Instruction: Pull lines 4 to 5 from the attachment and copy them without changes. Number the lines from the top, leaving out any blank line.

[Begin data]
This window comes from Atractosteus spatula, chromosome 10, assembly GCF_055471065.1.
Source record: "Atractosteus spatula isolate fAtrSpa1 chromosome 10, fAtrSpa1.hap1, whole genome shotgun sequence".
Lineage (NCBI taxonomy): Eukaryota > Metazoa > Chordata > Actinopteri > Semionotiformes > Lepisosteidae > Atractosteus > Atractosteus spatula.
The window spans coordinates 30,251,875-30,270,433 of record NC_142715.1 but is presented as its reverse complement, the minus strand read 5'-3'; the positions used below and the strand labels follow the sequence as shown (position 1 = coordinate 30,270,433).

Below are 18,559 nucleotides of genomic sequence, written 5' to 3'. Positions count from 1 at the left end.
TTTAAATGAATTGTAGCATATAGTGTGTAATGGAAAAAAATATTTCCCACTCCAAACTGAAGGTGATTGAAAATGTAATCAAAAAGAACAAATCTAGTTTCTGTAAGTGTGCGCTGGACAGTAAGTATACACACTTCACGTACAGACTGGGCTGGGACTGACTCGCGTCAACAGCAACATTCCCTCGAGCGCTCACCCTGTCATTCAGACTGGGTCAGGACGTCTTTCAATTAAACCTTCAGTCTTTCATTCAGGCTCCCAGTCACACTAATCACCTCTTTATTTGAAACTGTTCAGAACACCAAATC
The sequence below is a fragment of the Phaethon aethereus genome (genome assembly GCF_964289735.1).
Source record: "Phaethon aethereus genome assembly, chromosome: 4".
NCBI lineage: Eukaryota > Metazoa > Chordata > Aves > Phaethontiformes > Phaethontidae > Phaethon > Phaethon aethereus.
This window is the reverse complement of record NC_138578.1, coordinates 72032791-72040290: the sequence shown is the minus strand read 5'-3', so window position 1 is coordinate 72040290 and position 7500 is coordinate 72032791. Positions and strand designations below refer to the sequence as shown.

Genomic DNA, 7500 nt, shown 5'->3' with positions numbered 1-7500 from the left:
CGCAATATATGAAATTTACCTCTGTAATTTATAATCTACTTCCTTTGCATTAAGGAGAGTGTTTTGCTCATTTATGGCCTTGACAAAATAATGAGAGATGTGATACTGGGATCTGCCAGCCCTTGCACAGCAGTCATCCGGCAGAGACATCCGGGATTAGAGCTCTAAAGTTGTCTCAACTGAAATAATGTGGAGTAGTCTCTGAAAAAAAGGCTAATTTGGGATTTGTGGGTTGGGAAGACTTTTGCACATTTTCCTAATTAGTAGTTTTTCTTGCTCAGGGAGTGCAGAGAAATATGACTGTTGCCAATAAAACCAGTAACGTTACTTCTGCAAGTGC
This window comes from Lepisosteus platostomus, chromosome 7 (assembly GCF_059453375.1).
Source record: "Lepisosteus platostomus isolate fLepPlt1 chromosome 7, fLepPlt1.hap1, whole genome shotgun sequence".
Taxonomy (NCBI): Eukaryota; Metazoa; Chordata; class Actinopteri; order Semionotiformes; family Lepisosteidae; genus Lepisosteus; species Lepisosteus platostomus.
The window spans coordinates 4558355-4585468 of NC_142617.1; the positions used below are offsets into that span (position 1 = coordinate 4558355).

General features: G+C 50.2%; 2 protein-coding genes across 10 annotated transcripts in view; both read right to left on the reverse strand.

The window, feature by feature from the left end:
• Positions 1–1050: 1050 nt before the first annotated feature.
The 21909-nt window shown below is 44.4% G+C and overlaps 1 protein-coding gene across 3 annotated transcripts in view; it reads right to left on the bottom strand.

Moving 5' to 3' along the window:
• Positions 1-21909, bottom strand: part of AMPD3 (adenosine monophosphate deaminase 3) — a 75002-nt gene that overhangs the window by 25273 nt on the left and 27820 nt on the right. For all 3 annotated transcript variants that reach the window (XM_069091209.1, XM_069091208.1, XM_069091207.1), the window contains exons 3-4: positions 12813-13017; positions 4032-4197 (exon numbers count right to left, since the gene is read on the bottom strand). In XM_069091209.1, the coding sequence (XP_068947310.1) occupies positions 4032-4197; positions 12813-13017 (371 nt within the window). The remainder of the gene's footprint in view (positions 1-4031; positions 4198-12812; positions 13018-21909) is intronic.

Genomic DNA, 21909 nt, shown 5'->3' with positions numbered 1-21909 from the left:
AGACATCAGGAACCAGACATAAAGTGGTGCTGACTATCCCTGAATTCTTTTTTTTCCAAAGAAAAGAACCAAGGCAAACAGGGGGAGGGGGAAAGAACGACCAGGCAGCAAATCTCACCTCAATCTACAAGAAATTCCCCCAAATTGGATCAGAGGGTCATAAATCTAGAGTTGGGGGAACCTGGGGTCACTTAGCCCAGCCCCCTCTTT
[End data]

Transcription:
The window spans coordinates 30,251,875-30,270,433 of record NC_142715.1 but is presented as its reverse complement, the minus strand read 5'-3'; the positions used below and the strand labels follow the sequence as shown (position 1 = coordinate 30,270,433).

Below are 18,559 nucleotides of genomic sequence, written 5' to 3'. Positions count from 1 at the left end.